will be damnation, and that damnation everlasting fire, that man must be more than mortal who believes, and is not led in some degree to persecute those whose faith is, in his opinion, erroneous.

Christianity does not save from intemperance; for, while men almost universally believed in Jesus where the evil was, it grew till it overshadowed the land. It invaded the pulpit, and dragged to untimely graves hosts of the strongest Christian believers. The first temperance paper was published by Joseph Livesay of England, who was what is called an infidel; and it was not till outsiders had done the heavy work, and they saw a prospect of assistance from it, that Christians took much interest in the temperance movement. The Bible is the bulwark of moderate drinking, and the example of Jesus one of its principal supports. Christianity does not save from bigotry and intoler

auce.

No people in our country are as bigoted as Christian believers; and it is no wonder. Jesus looked forward to the time when he should sit on the throne of his glory, and say to those who had neglected the believers in him, "Depart from me, ye cursed, into everlasting fire." If he had possessed the power, he would evidently have given his enemies a taste of earthly fire, as so many of his followers subsequently did. Paul was charged with bigotry to the lips, and fulminates his anathemas like a pope's bull; and even the "loving John" would have turned Theodore Parker out of his house in the name of Jesus, as the Boston Christian bigots tried to pray him out of the world.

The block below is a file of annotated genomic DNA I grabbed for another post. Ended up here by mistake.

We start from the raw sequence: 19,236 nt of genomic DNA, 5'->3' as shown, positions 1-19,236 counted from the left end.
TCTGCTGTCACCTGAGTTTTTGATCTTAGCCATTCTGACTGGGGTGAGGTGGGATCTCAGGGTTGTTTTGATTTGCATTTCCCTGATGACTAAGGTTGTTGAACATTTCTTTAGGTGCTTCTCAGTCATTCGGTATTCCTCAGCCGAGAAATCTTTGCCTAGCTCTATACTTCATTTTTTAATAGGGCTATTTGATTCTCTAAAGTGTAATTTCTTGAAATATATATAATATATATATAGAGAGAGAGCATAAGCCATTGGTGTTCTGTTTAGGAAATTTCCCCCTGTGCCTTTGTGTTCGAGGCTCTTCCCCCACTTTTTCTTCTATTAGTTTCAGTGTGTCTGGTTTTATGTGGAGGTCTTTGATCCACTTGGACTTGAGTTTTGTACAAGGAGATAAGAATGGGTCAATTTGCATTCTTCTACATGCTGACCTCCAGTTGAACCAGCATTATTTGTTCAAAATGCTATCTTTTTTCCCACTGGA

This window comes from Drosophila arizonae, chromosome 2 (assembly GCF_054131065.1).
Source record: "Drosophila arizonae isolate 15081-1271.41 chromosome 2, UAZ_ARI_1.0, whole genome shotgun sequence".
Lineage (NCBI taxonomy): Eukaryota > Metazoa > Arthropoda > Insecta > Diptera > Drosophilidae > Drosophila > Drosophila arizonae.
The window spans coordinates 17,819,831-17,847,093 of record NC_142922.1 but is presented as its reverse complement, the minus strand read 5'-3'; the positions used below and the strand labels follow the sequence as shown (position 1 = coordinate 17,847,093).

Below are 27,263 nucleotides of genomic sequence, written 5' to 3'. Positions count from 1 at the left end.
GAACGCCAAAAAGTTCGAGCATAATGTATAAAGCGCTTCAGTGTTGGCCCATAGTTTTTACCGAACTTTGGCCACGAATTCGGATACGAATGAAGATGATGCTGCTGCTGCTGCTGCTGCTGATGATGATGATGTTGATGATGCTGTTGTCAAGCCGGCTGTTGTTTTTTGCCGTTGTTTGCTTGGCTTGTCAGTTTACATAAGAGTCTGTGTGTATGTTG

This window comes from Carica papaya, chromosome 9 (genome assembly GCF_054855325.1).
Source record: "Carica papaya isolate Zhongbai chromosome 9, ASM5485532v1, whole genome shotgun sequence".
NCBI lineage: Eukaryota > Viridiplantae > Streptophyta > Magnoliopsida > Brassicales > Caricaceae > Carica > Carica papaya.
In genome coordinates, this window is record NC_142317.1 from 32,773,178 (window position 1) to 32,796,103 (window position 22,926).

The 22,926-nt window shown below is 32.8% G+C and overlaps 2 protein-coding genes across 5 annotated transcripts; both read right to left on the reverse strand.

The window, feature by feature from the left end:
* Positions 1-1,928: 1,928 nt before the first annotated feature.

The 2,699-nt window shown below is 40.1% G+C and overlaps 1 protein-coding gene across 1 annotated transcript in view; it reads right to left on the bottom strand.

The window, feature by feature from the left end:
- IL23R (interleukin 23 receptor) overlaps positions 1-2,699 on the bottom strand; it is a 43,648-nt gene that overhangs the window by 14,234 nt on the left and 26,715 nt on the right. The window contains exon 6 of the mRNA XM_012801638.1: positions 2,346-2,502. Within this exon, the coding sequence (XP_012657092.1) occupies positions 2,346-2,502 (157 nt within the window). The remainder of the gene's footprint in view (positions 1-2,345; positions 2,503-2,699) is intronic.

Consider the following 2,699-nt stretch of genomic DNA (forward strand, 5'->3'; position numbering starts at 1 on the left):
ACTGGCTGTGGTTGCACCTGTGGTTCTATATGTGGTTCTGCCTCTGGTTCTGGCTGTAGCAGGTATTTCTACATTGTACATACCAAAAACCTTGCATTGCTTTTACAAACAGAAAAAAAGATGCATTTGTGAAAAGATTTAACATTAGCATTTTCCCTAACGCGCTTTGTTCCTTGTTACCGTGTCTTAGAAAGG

The religion of the despised Nazarene, peaceful